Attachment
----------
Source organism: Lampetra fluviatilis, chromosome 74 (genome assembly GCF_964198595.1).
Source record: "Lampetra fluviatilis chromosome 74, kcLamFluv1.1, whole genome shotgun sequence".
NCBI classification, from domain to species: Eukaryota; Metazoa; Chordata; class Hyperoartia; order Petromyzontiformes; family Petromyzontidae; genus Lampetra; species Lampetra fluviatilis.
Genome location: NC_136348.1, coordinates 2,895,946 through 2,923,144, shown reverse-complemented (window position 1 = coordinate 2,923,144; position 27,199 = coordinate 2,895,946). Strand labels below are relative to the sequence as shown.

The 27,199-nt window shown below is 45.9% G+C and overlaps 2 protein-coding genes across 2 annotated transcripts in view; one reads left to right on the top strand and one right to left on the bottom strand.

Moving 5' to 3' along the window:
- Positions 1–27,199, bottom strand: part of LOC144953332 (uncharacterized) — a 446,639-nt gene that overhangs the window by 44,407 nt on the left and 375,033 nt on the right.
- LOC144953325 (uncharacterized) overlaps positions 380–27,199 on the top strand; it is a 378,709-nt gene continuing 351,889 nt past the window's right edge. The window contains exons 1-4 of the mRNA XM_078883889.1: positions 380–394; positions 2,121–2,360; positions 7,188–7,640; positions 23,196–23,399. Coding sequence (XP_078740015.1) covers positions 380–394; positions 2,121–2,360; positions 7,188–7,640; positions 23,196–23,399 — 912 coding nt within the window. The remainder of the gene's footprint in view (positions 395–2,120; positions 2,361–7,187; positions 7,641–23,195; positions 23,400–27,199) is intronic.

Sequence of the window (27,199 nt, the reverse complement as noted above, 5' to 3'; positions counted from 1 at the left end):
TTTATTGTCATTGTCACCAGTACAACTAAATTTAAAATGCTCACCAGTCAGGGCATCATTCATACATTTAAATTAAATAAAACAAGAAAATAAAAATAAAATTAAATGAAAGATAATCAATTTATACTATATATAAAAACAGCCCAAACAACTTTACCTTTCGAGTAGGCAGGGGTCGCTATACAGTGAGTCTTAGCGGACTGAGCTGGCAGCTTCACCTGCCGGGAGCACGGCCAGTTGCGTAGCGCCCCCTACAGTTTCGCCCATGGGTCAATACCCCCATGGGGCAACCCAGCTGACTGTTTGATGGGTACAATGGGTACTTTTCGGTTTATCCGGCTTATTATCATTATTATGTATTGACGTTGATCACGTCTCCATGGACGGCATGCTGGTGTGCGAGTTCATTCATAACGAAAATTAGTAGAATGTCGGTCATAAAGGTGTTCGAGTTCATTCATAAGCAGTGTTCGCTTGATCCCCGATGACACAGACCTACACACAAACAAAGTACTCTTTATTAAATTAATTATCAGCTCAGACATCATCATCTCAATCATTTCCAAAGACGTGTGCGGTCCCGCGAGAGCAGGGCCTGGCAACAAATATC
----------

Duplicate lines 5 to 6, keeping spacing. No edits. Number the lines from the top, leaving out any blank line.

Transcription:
The 27,199-nt window shown below is 45.9% G+C and overlaps 2 protein-coding genes across 2 annotated transcripts in view; one reads left to right on the top strand and one right to left on the bottom strand.

Moving 5' to 3' along the window: